• Queer Youth Summit
    Conference by and for queer and trans youth

National Resources

Hood River County Resources:

 

Websites

If you want to dig in a little deeper, we’ve got you covered. In alphabetical order…

  • Asexual Visibility and Education Network — www.asexuality.org — “The world’s largest online asexual community as well as a large archive of resources on asexuality.”
  • Answerhttp://answer.rutgers.edu/page/training —  A sex education resource aimed at providing high-quality training to teachers and other youth-serving professionals.  Includes online workshops, webinars, and other resources about LGBTQ inclusive/sensitive sex ed and more.
  • Bitch Magazine www.bitchmagazine.org — “Provide and encourage an engaged, thoughtful feminist response to mainstream media and popular culture.”
  • Bisexual.orgwww.bisexual.org — “A voice to the bisexual community, share accurate information, answer questions, and provide resources for further learning.”
  • Everyday Feminism — www.everydayfeminism.com — “Learn how to heal from and stand up to everyday violence, discrimination, and marginalization,” with plenty of articles about classgenderLGBTQIA issues, and race.
  • Get Realwww.getrealeducation.org — “Comprehensive Sex Education That Works.”
  • It’s Pronounced Metrosexual — www.itspronouncedmetrosexual.com — an online resource educating on issues of identity, sexuality, gender, privilege, and oppression, but in a fun, approachable way (by Safe Zone Project co-creator, Sam Killermann).
  • Salacious — www.salaciousmagazine.com — “A Queer Feminist Sex Magazine”
  • Soul Forcehttp://soulforce.org/ – Family that travels and does speaking events, have a ton of materials on their site, and do an “equality ride” (super cool), all from a Christian perspective
  • TransWhat? — www.transwhat.org — “A Guide Towards [Trans] Allyship”
  • We Are The Youth — www.wearetheyouth.org — “Sharing stories of LGBTQ youth in the United States.”

Read

Blogs, articles, books, and more — a huge list of written words you could spend a good chunk of the rest of your life reading.

Articles & Blog Posts

Watch

Videos that are helpful, insightful, educational, and otherwise noteworthy.

Organizations

Consider these organizations and projects, we strongly encourage you give them your support — whether that’s in time, donations, or just spreading awareness.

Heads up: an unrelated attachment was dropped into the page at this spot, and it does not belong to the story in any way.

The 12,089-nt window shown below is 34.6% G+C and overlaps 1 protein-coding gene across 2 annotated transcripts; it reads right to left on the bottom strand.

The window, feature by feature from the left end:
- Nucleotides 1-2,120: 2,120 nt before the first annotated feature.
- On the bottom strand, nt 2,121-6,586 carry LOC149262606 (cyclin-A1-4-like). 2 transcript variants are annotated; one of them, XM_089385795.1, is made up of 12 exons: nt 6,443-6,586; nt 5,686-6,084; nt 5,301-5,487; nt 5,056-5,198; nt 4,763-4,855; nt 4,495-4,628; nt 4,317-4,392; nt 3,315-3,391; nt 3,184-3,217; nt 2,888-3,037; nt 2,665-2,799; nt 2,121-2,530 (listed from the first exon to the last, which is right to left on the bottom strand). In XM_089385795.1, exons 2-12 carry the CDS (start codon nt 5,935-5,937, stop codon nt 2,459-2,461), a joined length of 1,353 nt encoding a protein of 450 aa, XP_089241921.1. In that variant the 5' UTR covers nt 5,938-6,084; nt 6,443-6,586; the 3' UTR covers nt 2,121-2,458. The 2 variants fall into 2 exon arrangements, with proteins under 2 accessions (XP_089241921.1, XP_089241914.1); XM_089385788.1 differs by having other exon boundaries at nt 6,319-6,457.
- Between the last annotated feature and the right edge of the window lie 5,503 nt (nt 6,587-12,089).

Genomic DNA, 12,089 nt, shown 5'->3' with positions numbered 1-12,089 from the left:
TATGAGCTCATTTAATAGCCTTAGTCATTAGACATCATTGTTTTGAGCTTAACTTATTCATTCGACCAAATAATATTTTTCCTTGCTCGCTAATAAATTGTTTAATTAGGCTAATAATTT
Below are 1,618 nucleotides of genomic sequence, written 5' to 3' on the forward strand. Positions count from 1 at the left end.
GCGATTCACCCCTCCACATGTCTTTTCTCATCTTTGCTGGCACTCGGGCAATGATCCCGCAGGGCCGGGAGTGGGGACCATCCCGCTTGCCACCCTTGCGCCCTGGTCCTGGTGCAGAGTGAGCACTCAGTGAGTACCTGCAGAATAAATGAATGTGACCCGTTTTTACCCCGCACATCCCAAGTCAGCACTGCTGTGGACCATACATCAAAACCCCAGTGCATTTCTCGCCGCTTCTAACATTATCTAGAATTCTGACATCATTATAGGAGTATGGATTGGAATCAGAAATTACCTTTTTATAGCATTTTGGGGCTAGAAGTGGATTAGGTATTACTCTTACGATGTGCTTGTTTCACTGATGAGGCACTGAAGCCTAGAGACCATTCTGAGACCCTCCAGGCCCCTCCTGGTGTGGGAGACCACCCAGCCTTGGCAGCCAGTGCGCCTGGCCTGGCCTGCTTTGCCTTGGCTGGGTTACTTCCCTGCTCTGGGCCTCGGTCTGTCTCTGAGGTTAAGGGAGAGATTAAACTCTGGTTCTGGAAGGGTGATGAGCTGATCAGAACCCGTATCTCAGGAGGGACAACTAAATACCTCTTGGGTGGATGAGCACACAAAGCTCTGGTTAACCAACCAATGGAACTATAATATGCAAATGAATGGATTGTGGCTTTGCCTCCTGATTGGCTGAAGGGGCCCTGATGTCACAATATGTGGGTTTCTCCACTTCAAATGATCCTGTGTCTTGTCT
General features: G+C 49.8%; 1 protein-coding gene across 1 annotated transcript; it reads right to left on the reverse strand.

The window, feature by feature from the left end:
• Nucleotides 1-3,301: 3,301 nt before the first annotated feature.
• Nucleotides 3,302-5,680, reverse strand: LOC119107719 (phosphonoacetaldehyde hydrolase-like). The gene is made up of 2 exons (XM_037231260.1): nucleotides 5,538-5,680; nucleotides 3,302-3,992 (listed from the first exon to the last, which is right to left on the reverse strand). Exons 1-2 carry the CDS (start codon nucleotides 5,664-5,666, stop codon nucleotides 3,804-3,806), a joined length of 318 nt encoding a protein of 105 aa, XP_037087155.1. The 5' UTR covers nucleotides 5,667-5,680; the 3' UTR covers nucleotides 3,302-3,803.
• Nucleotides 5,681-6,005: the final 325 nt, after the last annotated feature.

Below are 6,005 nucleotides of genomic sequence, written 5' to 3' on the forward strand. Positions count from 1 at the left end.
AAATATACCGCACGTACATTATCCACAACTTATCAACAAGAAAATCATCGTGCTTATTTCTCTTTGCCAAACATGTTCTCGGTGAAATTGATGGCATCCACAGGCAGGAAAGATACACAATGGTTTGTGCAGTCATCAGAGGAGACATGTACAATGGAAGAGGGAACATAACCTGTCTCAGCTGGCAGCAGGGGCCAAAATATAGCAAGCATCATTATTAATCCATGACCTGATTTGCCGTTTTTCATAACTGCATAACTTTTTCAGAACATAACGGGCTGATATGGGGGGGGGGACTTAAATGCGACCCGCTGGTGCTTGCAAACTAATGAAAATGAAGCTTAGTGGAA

• GLAAD www.glaad.org — Gay & Lesbian Alliance Against Defamation. “GLAAD works with print, broadcast and online news sources to bring people powerful stories from the LGBT community that build support for equality.”
  • GLSEN www.glsen.org — Gay, Lesbian, and Straight Education Network. “Every day GLSEN works to ensure that LGBT students are able to learn and grow in a school environment free from bullying and harassment.”
  • Forge — http://forge-forward.org/ is a progressive organization whose mission is to support, educate and advocate for the rights and lives of transgender individuals and SOFFAs (Significant Others, Friends, Family, and Allies).  They have recorded webinars on many different issues related to trans* individuals and SOFFAs.
  • It Gets Better Project — www.itgetsbetter.org — “The It Gets Better Project’s mission is to communicate to lesbian, gay, bisexual and transgender youth around the world that it gets better, and to create and inspire the changes needed to make it better for them.”
  • National Gay and Lesbian Task Force — http://www.thetaskforce.org/“The mission of the National Gay and Lesbian Task Force is to build the power of the lesbian, gay, bisexual and transgender (LGBT) community from the ground up.” They also run Creating Change the “largest annual gathering of LGBTQ activists, organizers, and leaders within the LGBT movement” in the US.
  • National Center for Transgender Equalityhttps://transequality.org/ — “The nation’s leading social justice advocacy organization winning life-saving change for transgender people.”
  • The “Not All Like That” (NALT) Projecthttp://notalllikethat.org – videos of (awesome) Christians (mostly families) explaining how they fully support LGBTQ people and that being Christian shouldn’t mean being anti-gay.
  • Religious Institute http://www.religiousinstitute.org — “A multifaith organization dedicated to advocating for sexual health, education, and justice in faith communities and society.”
  • PFLAG www.pflag.org — “Parents, Families, Friends, and Allies United with LGBT People to Move Equality Forward.”
  • Transgender Law Center — https://transgenderlawcenter.org/ — “The largest national trans-led organization advocating self-determination for all people. Grounded in legal expertise and committed to racial justice, TLC employs a variety of community-driven strategies to keep transgender and gender nonconforming people alive, thriving, and fighting for liberation.”
  • The Trevor Project — www.thetrevorproject.org — “Crisis intervention and suicide prevention for LGBTQ youth.”

Handouts

Bite-sized learning that fits on an 8.5 by 11 inch canvas, and can do some good hanging on a bulletin board or in someone’s hand.

Facilitate

A collection of resources for the people in the front of the room during Safe Zone, LGBTQ+, and other gender/sexuality trainings.